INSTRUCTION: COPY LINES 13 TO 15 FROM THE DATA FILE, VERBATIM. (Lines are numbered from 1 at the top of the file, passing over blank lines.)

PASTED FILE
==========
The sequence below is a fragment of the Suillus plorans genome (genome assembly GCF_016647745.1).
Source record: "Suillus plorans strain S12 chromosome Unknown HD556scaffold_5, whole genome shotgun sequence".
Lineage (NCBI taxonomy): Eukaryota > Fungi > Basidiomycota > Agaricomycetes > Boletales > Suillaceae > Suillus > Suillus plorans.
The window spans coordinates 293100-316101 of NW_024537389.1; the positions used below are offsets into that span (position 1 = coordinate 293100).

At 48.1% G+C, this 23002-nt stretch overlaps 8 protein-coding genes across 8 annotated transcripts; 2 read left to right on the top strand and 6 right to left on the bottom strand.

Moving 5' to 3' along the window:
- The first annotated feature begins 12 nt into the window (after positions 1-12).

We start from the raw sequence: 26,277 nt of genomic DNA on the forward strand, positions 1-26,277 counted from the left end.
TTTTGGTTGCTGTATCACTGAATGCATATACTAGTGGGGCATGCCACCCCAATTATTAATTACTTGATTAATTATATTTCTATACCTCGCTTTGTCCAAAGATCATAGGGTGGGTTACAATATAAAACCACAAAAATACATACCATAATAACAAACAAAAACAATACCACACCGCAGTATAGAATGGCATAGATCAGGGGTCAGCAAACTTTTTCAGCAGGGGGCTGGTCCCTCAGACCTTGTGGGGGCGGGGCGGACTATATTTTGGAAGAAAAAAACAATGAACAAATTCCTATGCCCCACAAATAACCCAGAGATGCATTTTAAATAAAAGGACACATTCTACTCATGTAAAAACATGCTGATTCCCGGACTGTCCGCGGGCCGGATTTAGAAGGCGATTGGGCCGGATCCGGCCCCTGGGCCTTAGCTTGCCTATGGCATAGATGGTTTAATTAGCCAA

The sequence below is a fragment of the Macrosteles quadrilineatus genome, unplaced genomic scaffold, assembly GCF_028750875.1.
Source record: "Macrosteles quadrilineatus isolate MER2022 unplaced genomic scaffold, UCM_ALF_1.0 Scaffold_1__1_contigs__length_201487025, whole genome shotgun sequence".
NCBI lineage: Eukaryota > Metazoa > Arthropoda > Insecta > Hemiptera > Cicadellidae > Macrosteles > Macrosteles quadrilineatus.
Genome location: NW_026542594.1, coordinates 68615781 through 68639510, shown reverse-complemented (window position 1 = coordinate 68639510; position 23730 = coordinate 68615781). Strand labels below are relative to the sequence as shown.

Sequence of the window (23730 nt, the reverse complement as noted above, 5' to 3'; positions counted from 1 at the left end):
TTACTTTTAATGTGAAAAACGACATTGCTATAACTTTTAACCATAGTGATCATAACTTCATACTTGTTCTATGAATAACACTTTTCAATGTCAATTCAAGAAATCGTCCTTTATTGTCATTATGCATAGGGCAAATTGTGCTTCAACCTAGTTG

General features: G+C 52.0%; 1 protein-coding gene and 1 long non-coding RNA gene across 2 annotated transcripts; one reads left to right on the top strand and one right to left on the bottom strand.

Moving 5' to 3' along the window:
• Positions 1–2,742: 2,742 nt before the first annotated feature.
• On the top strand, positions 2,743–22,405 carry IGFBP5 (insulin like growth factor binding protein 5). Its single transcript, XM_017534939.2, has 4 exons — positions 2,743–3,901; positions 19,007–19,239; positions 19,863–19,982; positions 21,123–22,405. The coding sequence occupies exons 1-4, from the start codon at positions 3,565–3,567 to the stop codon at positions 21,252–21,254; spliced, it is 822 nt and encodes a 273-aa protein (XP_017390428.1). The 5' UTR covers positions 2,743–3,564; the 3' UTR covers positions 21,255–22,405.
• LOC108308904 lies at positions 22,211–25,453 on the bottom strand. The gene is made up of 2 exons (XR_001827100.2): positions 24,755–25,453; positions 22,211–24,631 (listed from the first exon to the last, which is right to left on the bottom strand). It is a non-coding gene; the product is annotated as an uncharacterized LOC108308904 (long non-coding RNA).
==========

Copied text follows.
Genome location: NW_026542594.1, coordinates 68615781 through 68639510, shown reverse-complemented (window position 1 = coordinate 68639510; position 23730 = coordinate 68615781). Strand labels below are relative to the sequence as shown.

Sequence of the window (23730 nt, the reverse complement as noted above, 5' to 3'; positions counted from 1 at the left end):
TTACTTTTAATGTGAAAAACGACATTGCTATAACTTTTAACCATAGTGATCATAACTTCATACTTGTTCTATGAATAACACTTTTCAATGTCAATTCAAGAAATCGTCCTTTATTGTCATTATGCATAGGGCAAATTGTGCTTCAACCTAGTTG